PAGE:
Are all beats created equal?
Not really. Some beats are more important than others. In fact, do yourself a favor, speak out the following rhythm: 1-2-3-4-1-2-3-4. Odds are you accented each 1 more than you did the other numbers. The natural strong accents in 4/4 time land on the first and third beat of each measure (with the first being more accented). We call these beats the strong beats, whereas beats 2 and 4 are the weak beats, giving you ONE, two, Three, four, ONE, two, Three, four.
Every time signature will have a different organization of strong and weak beats. In 3/4 time, for example, the first beat will be accented (strong) whereas beats two and three will be weak. But the one thing that all time signatures will have in common is that the first beat is always the strongest one. As such, that first beat is going to have a little more weight to it. We call this first beat the “downbeat.” Use these natural strong and weak beats to help guide your melodic and rhythmic choices.
What do you put in each bar?
Think of each measure as being an empty parking garage. What you store in it is 100% up to you. Say you have a four-car garage. You could park four cars there. Or maybe two limos. Or one long truck. Or maybe you could do two cars and eight bikes. Or maybe you leave some spots empty. It's really up to you how you fill the space up, as long as you don't go over. Meaning, if you only have four spots to fill, you can't put five cars in there. It's just not possible.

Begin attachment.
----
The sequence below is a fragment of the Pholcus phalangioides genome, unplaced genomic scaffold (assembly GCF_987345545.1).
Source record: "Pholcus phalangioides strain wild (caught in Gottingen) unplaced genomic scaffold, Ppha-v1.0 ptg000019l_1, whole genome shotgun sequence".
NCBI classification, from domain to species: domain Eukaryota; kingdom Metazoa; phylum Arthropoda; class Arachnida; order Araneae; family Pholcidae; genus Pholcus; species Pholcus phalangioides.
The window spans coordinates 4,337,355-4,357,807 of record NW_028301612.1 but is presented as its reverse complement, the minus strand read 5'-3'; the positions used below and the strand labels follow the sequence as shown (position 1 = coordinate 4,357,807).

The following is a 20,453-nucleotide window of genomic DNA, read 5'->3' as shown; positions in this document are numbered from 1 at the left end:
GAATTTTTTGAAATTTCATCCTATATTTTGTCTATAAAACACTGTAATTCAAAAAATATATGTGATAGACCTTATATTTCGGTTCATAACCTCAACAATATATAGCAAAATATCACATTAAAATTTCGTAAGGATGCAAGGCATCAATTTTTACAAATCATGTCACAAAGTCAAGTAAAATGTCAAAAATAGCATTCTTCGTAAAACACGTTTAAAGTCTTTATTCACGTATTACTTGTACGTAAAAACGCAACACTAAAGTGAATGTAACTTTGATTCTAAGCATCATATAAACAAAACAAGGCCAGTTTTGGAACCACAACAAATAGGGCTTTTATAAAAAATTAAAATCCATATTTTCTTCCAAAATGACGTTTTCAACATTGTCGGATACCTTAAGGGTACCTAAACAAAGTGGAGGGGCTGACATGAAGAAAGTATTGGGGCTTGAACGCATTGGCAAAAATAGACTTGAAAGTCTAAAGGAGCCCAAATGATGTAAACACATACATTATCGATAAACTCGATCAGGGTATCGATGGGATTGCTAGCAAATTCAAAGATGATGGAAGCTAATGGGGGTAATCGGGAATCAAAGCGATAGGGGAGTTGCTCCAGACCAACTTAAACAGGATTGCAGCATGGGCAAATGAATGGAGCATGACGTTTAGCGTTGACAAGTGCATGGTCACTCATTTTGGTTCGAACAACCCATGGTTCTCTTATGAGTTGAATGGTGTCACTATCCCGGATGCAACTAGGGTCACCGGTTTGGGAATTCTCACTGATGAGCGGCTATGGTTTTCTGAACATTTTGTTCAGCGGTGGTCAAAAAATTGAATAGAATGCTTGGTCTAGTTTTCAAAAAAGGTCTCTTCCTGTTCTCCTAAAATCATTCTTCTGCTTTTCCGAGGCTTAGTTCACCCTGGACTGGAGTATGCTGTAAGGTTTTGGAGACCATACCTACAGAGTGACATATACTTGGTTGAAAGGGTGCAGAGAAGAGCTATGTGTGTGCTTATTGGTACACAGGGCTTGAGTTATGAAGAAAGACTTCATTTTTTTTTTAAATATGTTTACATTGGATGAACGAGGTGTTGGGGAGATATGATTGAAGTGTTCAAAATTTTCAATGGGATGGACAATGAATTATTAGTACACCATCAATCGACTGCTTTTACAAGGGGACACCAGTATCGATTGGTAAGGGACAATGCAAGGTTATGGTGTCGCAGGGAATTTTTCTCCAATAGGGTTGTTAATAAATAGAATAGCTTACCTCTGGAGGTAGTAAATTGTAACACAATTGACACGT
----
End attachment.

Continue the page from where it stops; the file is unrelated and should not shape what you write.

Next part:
All of this translates identically to measures in music. You can fill each measure up with notes of any size/duration to your liking, as long as they all fit within the limits of that measure's duration. Meaning, if you're in 4/4 time, you have to fill four quarter notes worth of space in each measure. You could accomplish that with any of the following:
1 whole note
2 half notes
4 quarter notes
8 eighth notes
16 sixteenth notes
And these are only a few of the options you have. But if each measure was filled with exactly the same notes, that would get boring pretty quick. Well, you're in luck, because you can fill each measure with a mixture of any of the above as long as they equal exactly four quarter notes, for example:
1 quarter note, two eighth notes, one quarter note, and one quarter rest
3 eighth notes, two sixteenth notes, and one half note
Both of these add up to four full quarter note beats. And these are just two of a million options, so your choices are really limitless.
The important thing to remember is that once you add up all the notes and rests in each measure, they have to equal the total amount of beats defined by that time signature. Meaning, in 4/4 time, every measure has to contain no more and no less than exactly four quarter notes worth of music. Whether you fill that space with notes or rests is up to you.
Who uses 4/4 time?
Honestly, almost everyone in modern music chooses 4/4 time. It's a steady beat pattern that anyone can follow. From Lady Gaga to Beyoncé, to Adele, to your beloved indie band, odds are, the majority of your favorite songs are in four-four. Here are but a few of the millions of examples:
Mark Ronson's "Uptown Funk" ft. Bruno Mars
Carly Rae Jepsen's "Call Me Maybe"
Whitney Houston's "I Wanna Dance With Somebody"
Camila Cabello's "Havana" ft. Young Thug
If you open up any DAW (Logic Pro X, Pro Tools, Ableton Live...) your session will open up in 4/4 time by default so you can start writing in 4/4 right away. Most of the loops that are available on the market are also written in 4/4, so you have plenty to choose from when it comes to finding inspiration.